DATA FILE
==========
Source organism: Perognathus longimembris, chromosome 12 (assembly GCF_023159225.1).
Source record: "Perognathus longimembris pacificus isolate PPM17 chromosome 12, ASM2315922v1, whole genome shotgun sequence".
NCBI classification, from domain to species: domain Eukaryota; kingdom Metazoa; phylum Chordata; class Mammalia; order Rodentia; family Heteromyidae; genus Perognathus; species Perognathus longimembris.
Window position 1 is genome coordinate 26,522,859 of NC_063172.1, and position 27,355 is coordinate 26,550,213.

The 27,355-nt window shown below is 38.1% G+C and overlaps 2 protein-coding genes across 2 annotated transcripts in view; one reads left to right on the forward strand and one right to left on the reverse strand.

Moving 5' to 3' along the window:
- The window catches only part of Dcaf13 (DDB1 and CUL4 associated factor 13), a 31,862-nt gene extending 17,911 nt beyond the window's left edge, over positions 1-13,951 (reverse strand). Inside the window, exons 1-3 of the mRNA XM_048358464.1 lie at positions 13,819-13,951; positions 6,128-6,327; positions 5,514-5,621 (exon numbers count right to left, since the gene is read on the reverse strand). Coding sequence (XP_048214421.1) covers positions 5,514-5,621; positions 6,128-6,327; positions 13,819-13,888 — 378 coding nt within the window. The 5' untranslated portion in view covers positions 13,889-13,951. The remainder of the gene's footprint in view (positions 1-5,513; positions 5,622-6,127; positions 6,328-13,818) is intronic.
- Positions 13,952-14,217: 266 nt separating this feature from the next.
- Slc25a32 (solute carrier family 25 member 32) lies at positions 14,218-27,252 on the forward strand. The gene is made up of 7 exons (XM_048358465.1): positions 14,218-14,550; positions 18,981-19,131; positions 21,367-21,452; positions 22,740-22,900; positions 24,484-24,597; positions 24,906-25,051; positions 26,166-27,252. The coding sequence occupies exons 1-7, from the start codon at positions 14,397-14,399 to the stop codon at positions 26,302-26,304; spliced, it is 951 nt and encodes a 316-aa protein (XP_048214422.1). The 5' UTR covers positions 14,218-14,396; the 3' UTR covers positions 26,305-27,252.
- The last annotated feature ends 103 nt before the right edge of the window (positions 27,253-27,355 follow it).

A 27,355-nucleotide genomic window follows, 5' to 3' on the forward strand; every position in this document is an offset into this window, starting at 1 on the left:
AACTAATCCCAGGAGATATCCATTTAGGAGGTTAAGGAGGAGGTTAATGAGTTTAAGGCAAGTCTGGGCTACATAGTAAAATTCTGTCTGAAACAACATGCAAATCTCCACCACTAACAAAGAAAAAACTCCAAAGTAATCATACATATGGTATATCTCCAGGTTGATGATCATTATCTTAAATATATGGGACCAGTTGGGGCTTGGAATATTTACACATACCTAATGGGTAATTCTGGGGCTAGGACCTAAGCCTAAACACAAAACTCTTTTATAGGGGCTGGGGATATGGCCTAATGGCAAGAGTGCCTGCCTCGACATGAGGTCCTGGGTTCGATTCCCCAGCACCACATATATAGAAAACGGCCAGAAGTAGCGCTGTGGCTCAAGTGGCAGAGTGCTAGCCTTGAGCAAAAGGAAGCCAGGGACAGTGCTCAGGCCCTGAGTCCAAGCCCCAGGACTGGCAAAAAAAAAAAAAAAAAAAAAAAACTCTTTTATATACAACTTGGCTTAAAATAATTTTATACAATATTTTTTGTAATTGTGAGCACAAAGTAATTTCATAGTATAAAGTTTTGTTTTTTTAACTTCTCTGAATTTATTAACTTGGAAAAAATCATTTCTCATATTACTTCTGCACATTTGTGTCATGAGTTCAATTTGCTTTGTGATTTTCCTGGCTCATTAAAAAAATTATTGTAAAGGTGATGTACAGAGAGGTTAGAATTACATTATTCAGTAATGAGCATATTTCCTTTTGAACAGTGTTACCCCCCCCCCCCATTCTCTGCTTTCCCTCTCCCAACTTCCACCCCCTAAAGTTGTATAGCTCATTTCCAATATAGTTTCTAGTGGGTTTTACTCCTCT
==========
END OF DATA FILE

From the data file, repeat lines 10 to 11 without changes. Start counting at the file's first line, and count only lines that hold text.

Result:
- The last annotated feature ends 103 nt before the right edge of the window (positions 27,253-27,355 follow it).

A 27,355-nucleotide genomic window follows, 5' to 3' on the forward strand; every position in this document is an offset into this window, starting at 1 on the left: